OPINION: You should know what the Confederate flag stands for
There is no intellectual reason why flags should be flown, and monuments built, to celebrate to the traitors, rebels and racists who fought against America's interests during the Civil War.
The current national debate about these symbols, started quietly in the Southern states, but after Charlottesville and the removal of Confederate monuments in New Orleans, it has come to the national stage. If you use them to reflect on history, put them in a museum. If you are proud of your heritage, you should know this heritage died to defend slavery. If you believe in some “Lost Cause” mythology, that lost cause was slavery.
Your personal meanings and feelings for flying the Confederate flag, or supporting a monument are fine. When you openly display these, other person’s interpretations will almost always be that you are a racist or a supporter of slavery.
Displaying the Confederate flag is a gross statement of anti-Americanism, and one that is inherently tied to the beliefs of the people who used it as their symbol - supporters of slavery. The excuses they use to keep monuments standing are, at best, revisionist history riddled with flawed logic.
There is a claim that Southern states seceded because of “states’ rights” to defend itself against a tyrannical federal government. That's not the whole story, however. South Carolina’s declaration of secession noted “an increasing hostility on the part of the non-slaveholding States to the institution of slavery” as its reason for leaving the Union.
Mississippi’s declaration of secession states it even clearer – “Our position is thoroughly identified with the institution of slavery-the greatest material interest of the world.”
Georgia echoed that sentiment: “For the last ten years we have had numerous and serious causes of complaint against our non-slave-holding confederate States with reference to the subject of African slavery. They have endeavored to weaken our security, to disturb our domestic peace and tranquility, and persistently refused to comply with their express constitutional obligations to us in reference to that property…"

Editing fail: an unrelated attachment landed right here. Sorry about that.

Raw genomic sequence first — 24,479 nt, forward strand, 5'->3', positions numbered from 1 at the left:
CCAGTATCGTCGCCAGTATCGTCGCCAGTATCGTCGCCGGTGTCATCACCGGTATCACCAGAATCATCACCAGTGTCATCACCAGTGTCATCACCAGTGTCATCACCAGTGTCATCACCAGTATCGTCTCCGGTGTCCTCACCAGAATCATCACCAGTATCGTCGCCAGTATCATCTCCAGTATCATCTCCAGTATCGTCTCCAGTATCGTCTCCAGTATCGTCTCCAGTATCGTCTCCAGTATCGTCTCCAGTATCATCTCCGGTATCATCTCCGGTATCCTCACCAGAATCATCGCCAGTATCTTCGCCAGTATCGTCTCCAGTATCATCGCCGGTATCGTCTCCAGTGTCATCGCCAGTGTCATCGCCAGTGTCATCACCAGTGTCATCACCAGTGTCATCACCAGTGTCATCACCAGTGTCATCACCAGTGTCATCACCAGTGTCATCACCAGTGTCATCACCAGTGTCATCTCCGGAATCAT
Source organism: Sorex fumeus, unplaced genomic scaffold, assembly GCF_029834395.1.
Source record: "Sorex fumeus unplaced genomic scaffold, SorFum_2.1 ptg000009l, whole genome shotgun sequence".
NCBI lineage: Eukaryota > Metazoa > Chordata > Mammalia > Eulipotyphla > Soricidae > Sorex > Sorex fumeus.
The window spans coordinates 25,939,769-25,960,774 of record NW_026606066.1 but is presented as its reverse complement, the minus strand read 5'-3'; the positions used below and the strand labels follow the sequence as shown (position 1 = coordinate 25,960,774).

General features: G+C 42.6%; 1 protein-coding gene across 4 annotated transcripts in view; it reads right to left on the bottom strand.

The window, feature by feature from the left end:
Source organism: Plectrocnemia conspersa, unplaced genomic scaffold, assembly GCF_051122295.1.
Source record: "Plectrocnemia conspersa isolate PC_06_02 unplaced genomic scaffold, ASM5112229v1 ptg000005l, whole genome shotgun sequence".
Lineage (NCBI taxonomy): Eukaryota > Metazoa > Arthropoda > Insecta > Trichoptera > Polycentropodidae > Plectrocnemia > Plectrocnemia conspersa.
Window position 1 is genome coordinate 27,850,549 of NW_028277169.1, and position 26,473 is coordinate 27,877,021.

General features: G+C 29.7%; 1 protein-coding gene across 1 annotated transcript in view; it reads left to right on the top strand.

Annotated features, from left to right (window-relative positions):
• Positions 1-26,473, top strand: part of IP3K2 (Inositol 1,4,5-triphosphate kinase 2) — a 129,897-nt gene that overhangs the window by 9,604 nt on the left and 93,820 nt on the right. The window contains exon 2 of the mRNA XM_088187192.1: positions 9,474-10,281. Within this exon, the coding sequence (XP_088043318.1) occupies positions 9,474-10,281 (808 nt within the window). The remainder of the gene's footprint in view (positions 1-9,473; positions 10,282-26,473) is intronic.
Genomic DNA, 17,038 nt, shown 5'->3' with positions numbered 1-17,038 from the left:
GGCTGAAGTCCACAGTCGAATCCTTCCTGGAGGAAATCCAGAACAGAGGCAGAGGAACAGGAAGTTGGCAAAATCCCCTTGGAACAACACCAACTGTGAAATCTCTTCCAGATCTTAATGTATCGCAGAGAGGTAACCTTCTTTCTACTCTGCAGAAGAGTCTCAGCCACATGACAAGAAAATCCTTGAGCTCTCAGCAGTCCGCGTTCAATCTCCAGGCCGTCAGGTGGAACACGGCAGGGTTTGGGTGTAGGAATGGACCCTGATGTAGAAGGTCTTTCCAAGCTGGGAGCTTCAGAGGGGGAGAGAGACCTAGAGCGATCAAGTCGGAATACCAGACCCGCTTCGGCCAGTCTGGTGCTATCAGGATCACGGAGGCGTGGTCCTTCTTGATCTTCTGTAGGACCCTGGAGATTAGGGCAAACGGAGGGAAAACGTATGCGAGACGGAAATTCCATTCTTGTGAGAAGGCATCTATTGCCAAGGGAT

Feel free, if you must, to disregard your history books or the many explanations that historians have offered on the causes of the Civil War. Every Confederate state made it exceptionally clear that slavery was the primary reason for leaving the Union.
Some people say flying the Confederate flag is a symbol of “heritage", not hate. What is the “heritage” people are proud of? What did that heritage” support? What did that “heritage” believe?
The Confederacy was built on, and fought to protect and defend the institution of slavery. Slavery is the ultimate form of hatred. It’s believing that someone is not worthy of being called and considered human. It’s undeniable that many people in the Confederacy believed African slaves were not of equal worth to white Americans.
Jefferson Davis, the president of the Confederate States of America, stated in an 1861 speech, “We recognize the negro, as God and God's Book and God's Laws, in nature, tell us to recognize him. Our inferior, fitted expressly for servitude.”
His vice president, Alexander Stephens said in 1861, “With us, all the white, however high, low, rich or poor, are equal in the eye of the law. Not so with the Negro. Subordination is his place.”
But Davis and Stephens were not alone. These ideas were pervasive throughout the entire Confederacy.
Stephen Hale, a Confederate officer, asked if Southerners, “can without indignation and horror contemplate the triumph of negro equality, and see his own sons and daughters in the not distant future associating with free negroes upon terms of political and social equality?”
As leaders of the Confederacy their beliefs are inescapably tied to the "heritage" so many people claim to be honoring today.
If you are just “supporting your heritage” by flying the Confederate flag, know that it is un-American. That flag stands against everything this country believes and fought our independence for.
Any flag or monument memorializing the Confederacy is a conscious nod of support to slavery and the racist beliefs of its supporters.
Today, there are no “states’ rights” being violated. There is only hate, not heritage.
It’s time people start admitting it.